4. Likewise, if a Jew says that he returned the Christian's pledge as a loan to the Christian, without, however, the presence of witnesses, and if the Christian deny this, then the Christian is able to clear himself in this matter through his own oath.  
5. Likewise, a Jew is allowed to receive as pledges all things which may be pawned with him – no matter what they are called – without making any investigation about them, except bloody and wet clothes and sacred vessels which he shall under no circumstances accept. 4. Moreover, a Jew shall be able to accept all securities pledged to him, by whatever name they are called, with the exception of articles tainted or wet with blood, and sacred vestments which have been dedicated to divine worship, which he shall under no circumstances accept, unless he give them to a priest for safekeeping, since he alone cannot keep them.
6. Likewise, if a Christian charges that the pledge which a Jew has was taken from him by theft or robbery, the Jew must swear on that pledge that when he received it he did not know that it had been removed by theft or robbery. In this oath the amount for which the pledge was pawned to him shall also be included. Then, inasmuch as the Jew has brought his proof, the Christian shall pay him the capital and the interest that has accrued in the meantime. 5. Likewise, if any Christian should sue a Jew over a security which the Jew has, saying that it was taken from him by robbery or larceny, the Jew, in handing over the security at that time shall say, "When this security was pawned with me, I did not know that it had been taken by theft or robbery, but I believed that it was a free and proper security." The Jew shall swear by his oath, as to the sum for which the security was pawned, and with the Jew having made expurgation, the Christian shall be obliged to pay over in reality and with effect the principal money for which the security was pawned, and also the interest accruing from the time of the obligation.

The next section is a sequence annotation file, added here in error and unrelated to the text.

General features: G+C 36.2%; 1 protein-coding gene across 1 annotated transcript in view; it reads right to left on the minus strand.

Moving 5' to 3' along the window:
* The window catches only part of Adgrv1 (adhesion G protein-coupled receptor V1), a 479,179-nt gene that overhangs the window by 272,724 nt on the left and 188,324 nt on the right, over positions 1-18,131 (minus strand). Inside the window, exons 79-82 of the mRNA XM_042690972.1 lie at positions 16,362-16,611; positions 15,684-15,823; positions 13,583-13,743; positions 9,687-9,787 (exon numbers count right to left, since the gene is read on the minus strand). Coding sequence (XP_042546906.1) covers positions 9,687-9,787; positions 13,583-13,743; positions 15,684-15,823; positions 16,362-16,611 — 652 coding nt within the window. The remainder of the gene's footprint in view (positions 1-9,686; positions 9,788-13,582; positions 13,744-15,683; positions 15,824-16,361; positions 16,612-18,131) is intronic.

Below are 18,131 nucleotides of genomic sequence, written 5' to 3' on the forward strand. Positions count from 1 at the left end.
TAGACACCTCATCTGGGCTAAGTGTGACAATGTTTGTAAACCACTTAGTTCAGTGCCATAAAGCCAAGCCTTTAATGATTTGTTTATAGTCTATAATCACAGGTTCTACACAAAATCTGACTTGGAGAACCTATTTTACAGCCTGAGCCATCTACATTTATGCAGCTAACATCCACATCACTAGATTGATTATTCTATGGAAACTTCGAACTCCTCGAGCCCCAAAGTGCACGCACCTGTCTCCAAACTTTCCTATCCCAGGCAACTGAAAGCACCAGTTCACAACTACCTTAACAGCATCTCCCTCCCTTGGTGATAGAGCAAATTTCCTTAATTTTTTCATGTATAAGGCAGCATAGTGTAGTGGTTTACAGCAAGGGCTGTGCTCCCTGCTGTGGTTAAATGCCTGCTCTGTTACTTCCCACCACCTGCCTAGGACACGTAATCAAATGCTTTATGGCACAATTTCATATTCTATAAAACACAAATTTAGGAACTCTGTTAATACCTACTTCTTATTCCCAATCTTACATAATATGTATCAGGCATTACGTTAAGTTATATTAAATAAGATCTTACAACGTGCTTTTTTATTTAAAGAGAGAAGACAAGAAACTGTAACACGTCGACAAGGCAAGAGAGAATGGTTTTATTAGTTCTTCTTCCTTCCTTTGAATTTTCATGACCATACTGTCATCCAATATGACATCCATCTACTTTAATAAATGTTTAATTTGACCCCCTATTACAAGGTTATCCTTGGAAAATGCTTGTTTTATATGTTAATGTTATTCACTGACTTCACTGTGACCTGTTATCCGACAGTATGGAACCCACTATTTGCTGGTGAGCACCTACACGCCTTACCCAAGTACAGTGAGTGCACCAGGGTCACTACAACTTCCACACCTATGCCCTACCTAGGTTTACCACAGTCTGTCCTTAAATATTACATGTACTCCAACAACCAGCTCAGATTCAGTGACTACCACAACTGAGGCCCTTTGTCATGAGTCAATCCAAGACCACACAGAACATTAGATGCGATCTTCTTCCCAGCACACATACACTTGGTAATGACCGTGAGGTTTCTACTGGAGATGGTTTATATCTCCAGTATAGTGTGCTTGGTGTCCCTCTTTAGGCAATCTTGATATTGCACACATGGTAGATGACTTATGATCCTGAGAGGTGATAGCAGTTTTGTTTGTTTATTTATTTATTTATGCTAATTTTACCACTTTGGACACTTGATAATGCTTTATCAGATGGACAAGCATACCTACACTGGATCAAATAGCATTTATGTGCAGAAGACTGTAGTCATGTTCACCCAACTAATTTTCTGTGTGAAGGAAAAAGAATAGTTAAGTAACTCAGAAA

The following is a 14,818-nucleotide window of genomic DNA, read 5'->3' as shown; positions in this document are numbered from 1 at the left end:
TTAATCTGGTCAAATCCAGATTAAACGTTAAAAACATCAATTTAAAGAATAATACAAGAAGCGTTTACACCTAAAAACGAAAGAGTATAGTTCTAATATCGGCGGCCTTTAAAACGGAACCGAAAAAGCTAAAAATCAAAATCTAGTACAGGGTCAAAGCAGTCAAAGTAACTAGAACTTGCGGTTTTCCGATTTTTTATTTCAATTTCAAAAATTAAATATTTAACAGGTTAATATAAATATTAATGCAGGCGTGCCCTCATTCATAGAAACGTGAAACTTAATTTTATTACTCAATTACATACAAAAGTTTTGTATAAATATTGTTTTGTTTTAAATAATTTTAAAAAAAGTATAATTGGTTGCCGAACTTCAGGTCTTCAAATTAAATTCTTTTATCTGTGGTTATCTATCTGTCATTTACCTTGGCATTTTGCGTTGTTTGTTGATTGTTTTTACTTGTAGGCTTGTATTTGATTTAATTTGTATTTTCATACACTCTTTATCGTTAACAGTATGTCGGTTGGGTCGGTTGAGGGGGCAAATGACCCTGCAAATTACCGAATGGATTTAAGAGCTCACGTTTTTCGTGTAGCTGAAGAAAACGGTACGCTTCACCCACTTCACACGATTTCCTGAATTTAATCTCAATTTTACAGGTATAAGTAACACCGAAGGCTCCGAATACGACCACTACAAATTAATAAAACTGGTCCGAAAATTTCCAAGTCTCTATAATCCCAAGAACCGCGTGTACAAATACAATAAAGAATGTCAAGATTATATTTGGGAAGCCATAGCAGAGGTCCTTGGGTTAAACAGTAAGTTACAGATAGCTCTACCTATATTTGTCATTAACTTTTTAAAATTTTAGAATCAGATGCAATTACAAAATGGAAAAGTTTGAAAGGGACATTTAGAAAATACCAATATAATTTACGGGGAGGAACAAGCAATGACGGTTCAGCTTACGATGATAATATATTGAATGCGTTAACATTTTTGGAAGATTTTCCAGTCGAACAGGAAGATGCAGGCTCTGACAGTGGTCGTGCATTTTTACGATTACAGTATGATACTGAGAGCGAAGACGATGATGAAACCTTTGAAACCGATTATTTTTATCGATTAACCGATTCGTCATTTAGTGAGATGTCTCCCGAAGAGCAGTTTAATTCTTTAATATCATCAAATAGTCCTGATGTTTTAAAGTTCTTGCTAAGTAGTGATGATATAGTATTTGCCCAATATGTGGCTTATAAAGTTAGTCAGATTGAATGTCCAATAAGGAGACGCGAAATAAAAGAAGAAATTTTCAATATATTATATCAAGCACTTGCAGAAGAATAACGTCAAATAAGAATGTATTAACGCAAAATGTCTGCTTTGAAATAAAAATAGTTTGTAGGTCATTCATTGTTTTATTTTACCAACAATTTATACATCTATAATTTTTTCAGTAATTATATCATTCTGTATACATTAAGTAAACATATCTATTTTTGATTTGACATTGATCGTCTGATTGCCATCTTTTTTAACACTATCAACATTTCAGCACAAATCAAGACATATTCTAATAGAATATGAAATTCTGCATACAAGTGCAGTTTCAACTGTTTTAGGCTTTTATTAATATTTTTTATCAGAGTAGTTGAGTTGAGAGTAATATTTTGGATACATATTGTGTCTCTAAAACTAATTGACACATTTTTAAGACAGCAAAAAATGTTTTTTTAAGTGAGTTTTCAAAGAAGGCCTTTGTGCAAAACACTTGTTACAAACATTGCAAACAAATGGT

7. Likewise, if a Jew, through the accident of fire or through theft or violence, should lose his own goods, together with the pledges pawned with him, and this is established, yet the Christian who has pledged something with him nevertheless brings suit against him, the Jew may free himself merely by his own oath. 6. Likewise, if -- Heaven forbid -- by any chance a fire or theft has occurred, and the property and household goods of a Jew have been destroyed along with some pawned articles, then the aforesaid Jew ought to show by the testimony of several Jewish neighbors that his own property and goods have been stolen along with the articles pledged to him as security; if nonetheless a Christian wishes to have such pledged articles, then the Jew will become free and clear of the Christian by means of the appointed oath in accordance with the custom of the Jews. But if such a Jew does not presume to swear thus, then he shall be required to add only so much as he originally gave for the pledged article, and he will be free of the Christian.